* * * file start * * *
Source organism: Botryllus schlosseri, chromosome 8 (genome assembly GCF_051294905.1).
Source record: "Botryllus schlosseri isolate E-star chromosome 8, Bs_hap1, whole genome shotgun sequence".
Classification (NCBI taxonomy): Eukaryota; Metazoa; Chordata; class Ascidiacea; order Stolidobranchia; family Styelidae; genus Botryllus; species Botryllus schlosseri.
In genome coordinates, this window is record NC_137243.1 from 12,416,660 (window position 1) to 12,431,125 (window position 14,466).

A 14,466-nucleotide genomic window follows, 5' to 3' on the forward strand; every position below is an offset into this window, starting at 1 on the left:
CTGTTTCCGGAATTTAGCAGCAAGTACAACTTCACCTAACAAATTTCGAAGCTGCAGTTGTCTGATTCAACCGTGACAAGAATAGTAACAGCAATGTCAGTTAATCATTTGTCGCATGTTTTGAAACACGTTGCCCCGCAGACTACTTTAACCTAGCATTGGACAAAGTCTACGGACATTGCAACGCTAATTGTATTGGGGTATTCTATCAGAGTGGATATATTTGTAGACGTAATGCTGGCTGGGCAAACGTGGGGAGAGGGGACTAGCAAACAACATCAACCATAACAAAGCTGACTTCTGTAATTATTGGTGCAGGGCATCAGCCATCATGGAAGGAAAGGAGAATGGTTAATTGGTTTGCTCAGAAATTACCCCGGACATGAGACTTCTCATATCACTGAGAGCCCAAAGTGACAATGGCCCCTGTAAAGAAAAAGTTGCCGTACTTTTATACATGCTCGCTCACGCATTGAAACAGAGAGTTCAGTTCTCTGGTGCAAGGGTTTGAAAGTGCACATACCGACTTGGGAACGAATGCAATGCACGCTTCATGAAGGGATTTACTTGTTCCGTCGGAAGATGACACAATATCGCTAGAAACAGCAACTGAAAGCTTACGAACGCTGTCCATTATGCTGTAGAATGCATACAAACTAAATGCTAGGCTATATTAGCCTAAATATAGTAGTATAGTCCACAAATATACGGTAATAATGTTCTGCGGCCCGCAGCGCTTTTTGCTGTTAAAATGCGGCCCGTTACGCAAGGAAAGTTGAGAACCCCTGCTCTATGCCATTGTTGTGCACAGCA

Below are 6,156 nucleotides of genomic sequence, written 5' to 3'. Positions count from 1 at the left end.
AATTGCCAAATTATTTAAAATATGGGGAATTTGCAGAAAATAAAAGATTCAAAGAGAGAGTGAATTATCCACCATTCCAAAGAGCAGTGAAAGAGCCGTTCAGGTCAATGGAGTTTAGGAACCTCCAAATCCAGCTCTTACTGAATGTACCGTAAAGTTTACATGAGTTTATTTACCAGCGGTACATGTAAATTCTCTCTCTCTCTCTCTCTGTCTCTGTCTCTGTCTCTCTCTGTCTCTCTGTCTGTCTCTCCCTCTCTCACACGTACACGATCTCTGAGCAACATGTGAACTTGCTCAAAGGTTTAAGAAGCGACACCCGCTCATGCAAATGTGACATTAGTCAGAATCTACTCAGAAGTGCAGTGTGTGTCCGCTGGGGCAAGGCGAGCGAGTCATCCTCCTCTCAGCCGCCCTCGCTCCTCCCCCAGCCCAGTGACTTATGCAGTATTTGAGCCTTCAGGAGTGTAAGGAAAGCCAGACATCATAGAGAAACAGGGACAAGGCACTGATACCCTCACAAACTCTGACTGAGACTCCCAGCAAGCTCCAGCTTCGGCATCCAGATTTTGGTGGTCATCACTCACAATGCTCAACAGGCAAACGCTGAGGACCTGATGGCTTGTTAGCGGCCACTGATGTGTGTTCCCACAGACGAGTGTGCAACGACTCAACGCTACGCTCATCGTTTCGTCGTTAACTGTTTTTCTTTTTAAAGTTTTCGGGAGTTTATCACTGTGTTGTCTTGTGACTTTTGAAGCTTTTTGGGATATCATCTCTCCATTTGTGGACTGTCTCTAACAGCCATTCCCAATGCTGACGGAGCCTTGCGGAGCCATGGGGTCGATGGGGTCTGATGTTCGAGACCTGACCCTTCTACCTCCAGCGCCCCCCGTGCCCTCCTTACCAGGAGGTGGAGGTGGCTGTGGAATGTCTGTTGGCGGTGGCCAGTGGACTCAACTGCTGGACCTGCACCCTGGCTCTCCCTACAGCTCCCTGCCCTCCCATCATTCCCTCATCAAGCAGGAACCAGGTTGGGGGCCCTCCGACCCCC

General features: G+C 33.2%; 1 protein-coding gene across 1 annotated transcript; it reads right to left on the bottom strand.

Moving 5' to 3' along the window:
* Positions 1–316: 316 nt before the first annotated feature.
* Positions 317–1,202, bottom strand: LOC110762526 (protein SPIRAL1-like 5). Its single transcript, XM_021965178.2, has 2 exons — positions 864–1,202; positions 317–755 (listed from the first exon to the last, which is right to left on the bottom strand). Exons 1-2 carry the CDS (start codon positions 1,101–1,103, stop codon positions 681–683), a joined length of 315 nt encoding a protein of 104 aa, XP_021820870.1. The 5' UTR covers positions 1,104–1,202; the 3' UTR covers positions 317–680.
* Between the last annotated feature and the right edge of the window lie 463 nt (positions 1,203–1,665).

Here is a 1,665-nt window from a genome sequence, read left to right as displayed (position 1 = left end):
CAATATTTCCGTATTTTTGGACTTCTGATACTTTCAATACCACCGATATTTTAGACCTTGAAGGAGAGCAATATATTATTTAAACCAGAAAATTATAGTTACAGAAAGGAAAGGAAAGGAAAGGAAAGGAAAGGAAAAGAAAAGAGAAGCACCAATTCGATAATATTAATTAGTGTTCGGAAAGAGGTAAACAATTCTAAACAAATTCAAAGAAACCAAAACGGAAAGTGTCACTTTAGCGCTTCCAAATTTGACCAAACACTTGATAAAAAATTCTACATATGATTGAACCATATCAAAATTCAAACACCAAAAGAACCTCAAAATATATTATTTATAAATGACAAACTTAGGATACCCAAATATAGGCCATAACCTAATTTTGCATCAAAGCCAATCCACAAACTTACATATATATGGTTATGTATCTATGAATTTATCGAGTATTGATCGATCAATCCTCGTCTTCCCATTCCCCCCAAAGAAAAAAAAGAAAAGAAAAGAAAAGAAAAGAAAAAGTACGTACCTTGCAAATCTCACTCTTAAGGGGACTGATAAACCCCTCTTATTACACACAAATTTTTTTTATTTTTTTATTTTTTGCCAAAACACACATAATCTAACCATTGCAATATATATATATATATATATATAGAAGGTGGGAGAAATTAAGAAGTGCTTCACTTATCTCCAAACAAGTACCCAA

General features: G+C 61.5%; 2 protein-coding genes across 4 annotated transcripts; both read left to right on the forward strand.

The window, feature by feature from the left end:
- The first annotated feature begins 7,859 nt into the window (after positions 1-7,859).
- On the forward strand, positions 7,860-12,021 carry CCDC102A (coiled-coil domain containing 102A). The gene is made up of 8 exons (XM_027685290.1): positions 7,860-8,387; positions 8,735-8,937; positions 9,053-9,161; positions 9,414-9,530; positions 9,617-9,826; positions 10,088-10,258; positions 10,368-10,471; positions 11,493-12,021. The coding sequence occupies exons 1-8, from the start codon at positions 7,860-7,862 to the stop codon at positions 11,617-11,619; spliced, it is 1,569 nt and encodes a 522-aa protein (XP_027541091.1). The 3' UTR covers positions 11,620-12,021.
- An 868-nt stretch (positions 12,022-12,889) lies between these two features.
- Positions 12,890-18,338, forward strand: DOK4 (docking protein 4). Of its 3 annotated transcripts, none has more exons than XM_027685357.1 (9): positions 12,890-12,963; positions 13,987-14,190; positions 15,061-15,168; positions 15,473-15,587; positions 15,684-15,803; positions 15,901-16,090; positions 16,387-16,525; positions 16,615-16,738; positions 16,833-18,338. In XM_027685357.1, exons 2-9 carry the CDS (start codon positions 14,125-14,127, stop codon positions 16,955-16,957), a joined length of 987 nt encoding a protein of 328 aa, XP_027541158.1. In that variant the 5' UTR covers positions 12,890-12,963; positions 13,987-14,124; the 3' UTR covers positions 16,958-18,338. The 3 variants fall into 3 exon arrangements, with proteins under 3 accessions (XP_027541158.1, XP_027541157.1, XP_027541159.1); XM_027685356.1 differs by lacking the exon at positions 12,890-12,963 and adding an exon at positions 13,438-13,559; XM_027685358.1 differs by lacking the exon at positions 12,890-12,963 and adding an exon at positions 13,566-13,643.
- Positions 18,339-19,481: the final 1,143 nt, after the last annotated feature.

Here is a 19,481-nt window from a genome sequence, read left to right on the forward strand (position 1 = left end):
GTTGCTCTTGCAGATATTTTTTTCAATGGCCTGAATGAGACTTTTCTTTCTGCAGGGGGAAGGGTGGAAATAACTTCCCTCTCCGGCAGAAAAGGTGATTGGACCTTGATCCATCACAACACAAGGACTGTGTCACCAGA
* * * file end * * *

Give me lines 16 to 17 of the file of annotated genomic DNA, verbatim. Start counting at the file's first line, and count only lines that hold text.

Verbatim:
General features: G+C 61.5%; 2 protein-coding genes across 4 annotated transcripts; both read left to right on the forward strand.

The window, feature by feature from the left end: